"We really are going to build in Moscow. We just don't know where yet. I've looked at a few spots, and one of them, I hope, will be chosen in the next few weeks," confirmed Fisher.
"The skyscraper is sure to become one of the symbols of the city," commented the architect.
Fisher invented the rotating skyscraper while working in Florence, and the first of these is to be built in Dubai, where work is due to begin on a 68-story rotating hotel.
The world's second rotating skyscraper is, however, set to appear in Moscow, another city currently awash in petrodollars. The skyscraper was ordered by the Mirax Group, headed by Sergei Polonsky, said Fisher, and will be 300 meters (900 feet) high, with 60 floors. The Mirax Group is also currently overseeing the construction of the gigantic Federation Towers in Moscow City, the Russian capital's new business center.
"Every floor turns independently, clockwise or counterclockwise. A full rotation of the building takes from one to three hours. Basically, each floor leads its own existence, and this is how the building gets its strange and constantly changing shape," explained the architect.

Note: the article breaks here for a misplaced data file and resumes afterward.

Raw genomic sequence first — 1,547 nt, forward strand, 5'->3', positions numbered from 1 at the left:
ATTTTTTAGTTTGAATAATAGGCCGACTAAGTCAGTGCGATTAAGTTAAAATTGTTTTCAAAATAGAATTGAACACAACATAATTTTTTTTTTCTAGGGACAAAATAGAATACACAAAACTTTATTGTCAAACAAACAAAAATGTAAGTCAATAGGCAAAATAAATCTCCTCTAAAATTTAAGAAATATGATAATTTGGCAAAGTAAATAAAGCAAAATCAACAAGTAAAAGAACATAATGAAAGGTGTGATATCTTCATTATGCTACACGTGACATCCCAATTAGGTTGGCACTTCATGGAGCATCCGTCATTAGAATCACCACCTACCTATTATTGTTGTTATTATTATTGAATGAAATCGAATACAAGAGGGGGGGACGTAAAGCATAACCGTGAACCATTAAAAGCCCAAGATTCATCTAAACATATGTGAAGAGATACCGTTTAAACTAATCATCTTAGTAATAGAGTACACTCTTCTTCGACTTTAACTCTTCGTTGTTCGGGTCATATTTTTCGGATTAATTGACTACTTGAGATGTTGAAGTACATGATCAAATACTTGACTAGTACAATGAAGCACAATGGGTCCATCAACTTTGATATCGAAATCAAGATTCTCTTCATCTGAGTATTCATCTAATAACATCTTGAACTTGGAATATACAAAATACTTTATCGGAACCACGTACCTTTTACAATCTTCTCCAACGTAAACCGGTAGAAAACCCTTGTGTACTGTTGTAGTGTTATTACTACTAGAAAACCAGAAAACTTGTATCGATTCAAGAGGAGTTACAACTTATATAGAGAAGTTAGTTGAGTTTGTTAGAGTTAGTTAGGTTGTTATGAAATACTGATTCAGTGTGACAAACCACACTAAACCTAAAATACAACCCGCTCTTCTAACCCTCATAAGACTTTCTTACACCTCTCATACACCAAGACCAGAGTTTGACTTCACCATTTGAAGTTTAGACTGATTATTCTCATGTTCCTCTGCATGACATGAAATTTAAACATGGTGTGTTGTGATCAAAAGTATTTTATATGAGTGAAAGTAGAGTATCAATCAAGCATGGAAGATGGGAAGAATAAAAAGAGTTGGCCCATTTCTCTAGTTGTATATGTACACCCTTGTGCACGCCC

"There will be no noise, and no vibration. And the people inside won't get dizzy," he added.
Fisher said that the skyscrapers are completely safe, containing "sturdy, steel rods at their centers." Each skyscraper takes around 20 months from the start of construction to its completion, he added.
Fisher also commented on the long history of Italian architects in Russia, mentioning that his countrymen had worked on the Kremlin in Moscow and on palaces in St. Petersburg.